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Whether you’ve been retired and you want to get a part-time job or you’ve had a stable job for a long time and now you need to make a career change, you might realize that the process behind a job search has changed a lot since you last looked for one. From submitting an application to signing all the necessary employment documents, this helpful guide will walk you through the steps necessary to navigate a digital job search.
Start With Your Resume
One of the biggest ways a job search has changed in the digital age is that a computer program called Applicant Tracking Systems (ATS) will now scan your resume looking for keywords before it ever ends up on the desk of a hiring manager. As a result, you not only want to tailor your resume for each job, you also want to customize it so it makes it past the ATS.
This includes making sure your resume is free of grammar and spelling mistakes, including keywords related to the position, and sending it as a Word document. If you’re not sure what keywords to include, you can use the job description to identify some.
After your resume passes the ATS, it’s on to the hiring manager. Career advice expert Amanda Augustine says that most employers look for six key pieces of information in your resume: name, current company, and position start date of the current position, previous companies, and positions start and end dates of previous positions, and education. Using a clean and uncluttered format for your resume will make it easy for them to find this information.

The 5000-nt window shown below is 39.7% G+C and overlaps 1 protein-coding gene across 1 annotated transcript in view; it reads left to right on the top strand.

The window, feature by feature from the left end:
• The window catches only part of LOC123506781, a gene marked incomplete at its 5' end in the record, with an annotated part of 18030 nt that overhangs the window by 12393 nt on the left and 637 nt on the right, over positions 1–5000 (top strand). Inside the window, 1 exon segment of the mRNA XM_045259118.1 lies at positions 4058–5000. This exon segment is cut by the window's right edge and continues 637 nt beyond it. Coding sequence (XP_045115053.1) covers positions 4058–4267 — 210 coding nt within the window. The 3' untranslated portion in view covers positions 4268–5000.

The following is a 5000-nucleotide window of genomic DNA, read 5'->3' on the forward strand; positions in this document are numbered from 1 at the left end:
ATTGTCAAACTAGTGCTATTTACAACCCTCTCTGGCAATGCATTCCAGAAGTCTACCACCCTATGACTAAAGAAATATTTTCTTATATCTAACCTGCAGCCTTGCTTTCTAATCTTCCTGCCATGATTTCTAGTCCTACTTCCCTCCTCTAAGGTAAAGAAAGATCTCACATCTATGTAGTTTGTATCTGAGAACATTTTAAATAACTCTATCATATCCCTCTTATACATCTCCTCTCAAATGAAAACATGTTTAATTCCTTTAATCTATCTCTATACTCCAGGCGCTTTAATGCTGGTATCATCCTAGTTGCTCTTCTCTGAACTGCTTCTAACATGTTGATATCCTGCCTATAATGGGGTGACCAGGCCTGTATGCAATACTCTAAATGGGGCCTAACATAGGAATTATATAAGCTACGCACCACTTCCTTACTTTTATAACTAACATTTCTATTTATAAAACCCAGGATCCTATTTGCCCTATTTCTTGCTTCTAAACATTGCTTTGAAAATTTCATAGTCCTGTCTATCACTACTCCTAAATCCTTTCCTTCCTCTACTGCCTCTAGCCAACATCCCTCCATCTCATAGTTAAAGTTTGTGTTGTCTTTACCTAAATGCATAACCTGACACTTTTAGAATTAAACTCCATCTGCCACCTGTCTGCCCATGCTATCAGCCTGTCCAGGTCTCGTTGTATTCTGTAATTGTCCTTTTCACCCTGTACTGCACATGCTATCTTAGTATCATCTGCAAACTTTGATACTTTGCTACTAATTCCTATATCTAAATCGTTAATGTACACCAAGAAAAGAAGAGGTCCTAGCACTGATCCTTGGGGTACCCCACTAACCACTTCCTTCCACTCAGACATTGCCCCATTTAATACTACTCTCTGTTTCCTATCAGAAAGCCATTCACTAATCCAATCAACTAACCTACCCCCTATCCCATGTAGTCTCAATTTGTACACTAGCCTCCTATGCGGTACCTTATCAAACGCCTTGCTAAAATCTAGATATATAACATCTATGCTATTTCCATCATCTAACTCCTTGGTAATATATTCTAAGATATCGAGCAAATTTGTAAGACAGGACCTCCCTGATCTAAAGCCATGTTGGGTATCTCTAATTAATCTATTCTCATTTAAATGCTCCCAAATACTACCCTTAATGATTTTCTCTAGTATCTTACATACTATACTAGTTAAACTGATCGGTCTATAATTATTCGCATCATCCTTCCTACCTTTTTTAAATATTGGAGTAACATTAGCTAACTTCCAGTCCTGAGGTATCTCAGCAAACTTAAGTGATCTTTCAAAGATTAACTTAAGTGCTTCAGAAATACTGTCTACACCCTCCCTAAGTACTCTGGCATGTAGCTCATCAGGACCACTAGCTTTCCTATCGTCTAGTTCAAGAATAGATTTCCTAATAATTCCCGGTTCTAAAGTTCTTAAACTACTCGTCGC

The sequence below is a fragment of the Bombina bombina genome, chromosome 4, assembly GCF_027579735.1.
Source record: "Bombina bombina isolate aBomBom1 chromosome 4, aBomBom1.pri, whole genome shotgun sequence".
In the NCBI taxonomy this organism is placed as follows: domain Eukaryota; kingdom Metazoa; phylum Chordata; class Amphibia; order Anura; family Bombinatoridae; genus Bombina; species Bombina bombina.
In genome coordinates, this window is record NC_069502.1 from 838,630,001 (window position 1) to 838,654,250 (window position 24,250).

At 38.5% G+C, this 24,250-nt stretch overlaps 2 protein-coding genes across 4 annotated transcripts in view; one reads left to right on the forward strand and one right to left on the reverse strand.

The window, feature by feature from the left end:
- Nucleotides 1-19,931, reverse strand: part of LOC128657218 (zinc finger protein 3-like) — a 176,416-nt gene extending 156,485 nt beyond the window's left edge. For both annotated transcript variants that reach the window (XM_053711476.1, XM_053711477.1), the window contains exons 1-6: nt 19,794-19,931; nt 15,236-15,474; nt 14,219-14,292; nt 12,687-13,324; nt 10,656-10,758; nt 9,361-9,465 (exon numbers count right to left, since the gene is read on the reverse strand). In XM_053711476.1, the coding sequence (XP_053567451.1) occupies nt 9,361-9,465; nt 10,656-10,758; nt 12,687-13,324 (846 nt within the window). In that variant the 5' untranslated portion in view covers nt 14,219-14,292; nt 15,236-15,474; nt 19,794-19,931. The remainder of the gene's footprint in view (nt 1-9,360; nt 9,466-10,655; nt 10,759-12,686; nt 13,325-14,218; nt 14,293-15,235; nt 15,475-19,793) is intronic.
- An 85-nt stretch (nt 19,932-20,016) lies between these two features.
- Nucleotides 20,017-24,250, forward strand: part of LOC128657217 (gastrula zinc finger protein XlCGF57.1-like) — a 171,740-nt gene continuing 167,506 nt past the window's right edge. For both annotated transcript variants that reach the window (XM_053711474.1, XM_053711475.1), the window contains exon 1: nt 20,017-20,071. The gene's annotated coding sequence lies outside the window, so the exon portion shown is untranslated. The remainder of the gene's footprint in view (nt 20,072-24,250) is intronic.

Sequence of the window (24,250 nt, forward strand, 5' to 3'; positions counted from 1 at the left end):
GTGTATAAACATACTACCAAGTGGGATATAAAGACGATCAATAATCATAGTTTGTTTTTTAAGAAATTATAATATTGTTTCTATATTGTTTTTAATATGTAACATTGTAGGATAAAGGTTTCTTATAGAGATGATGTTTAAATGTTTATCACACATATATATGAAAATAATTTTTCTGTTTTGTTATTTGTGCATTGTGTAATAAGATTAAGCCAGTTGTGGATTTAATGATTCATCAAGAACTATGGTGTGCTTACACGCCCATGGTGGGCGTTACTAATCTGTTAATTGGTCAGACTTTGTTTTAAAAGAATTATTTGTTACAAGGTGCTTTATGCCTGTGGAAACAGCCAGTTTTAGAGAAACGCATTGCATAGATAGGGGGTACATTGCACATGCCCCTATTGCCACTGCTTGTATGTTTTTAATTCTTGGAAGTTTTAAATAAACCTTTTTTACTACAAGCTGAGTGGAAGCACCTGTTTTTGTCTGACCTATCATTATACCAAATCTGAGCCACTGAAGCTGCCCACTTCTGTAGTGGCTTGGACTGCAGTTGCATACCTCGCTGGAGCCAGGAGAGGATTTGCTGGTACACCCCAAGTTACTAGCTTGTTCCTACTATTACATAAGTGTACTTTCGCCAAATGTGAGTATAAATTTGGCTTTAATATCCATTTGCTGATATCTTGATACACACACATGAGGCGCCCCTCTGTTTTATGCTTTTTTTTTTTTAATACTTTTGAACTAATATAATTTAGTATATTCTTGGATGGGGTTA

Once your resume is ready, you’ll need to apply for jobs online. Plenty of organizations use websites such as LinkedIn, Monster, and CareerBuilder to post jobs. While these and other job posting websites are a good place to start, don’t forget to go directly to the website of any company you might be interested in to look for positions. Sometimes you’ll find positions listed there that never make it to the other websites.
Cold Calling Still Works
While online applications are king in the digital age, there are some traditional job-hunting skills that still work, such as cold calling. If you have a few companies that you’ve identified as good possibilities but they don’t have any positions posted, do some research using the publicly available information to see if you can find the contact information for one of the hiring managers.
You can then give them a call, introduce yourself, and ask if you can send a cover letter and resume for future consideration. Even if managers aren’t hiring now, some will make an opportunity to hire to get a great person they know they’ll need in the future.
Be Prepared for a Video Interview
Once you’ve submitted your resume, wait about one week after the application deadline to reach out for a follow-up. During this time, some hiring managers might want to set up a time for a video interview. Video interviews are gaining in popularity as part of the first round of interviews because they get the process started faster and save on transportation costs. For a successful interview, you need to practice beforehand. A few days before your interview, make sure your camera and audio are working, and be sure your background is clean and tidy.
Get Important Documents Through Email
Once you’ve successfully navigated the interview and you’re offered the job, you might be surprised to receive all your important work documents digitally. Today, many businesses will send contracts and other documents through email or mobile devices for you to sign electronically. An e-signature is a fast, easy, and secure way to sign all the documents you need without the hassle of printing hard copies and scanning or faxing everything back to your new employer.
As you set out to find a new job in the digital age, don’t feel overwhelmed by all the new changes. Instead, use the tips discussed here to successfully navigate your search and find your next dream job.